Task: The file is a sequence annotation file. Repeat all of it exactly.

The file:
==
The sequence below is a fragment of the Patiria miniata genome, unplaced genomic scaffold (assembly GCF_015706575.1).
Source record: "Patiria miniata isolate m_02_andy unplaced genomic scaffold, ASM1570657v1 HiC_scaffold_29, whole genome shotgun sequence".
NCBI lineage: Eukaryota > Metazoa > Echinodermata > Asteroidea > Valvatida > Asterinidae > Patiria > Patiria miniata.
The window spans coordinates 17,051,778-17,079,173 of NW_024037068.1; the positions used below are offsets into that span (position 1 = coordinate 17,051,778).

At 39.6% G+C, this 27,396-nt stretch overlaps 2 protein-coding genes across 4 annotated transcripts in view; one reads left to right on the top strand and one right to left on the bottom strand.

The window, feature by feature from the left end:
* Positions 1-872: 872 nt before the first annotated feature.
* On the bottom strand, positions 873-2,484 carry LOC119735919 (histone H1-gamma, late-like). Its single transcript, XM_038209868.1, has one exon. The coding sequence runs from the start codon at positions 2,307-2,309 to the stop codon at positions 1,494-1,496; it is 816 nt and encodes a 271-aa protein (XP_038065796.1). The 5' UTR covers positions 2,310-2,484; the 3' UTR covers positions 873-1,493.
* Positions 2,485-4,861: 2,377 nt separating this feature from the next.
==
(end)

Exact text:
The sequence below is a fragment of the Patiria miniata genome, unplaced genomic scaffold (assembly GCF_015706575.1).
Source record: "Patiria miniata isolate m_02_andy unplaced genomic scaffold, ASM1570657v1 HiC_scaffold_29, whole genome shotgun sequence".
NCBI lineage: Eukaryota > Metazoa > Echinodermata > Asteroidea > Valvatida > Asterinidae > Patiria > Patiria miniata.
The window spans coordinates 17,051,778-17,079,173 of NW_024037068.1; the positions used below are offsets into that span (position 1 = coordinate 17,051,778).

At 39.6% G+C, this 27,396-nt stretch overlaps 2 protein-coding genes across 4 annotated transcripts in view; one reads left to right on the top strand and one right to left on the bottom strand.

The window, feature by feature from the left end:
* Positions 1-872: 872 nt before the first annotated feature.
* On the bottom strand, positions 873-2,484 carry LOC119735919 (histone H1-gamma, late-like). Its single transcript, XM_038209868.1, has one exon. The coding sequence runs from the start codon at positions 2,307-2,309 to the stop codon at positions 1,494-1,496; it is 816 nt and encodes a 271-aa protein (XP_038065796.1). The 5' UTR covers positions 2,310-2,484; the 3' UTR covers positions 873-1,493.
* Positions 2,485-4,861: 2,377 nt separating this feature from the next.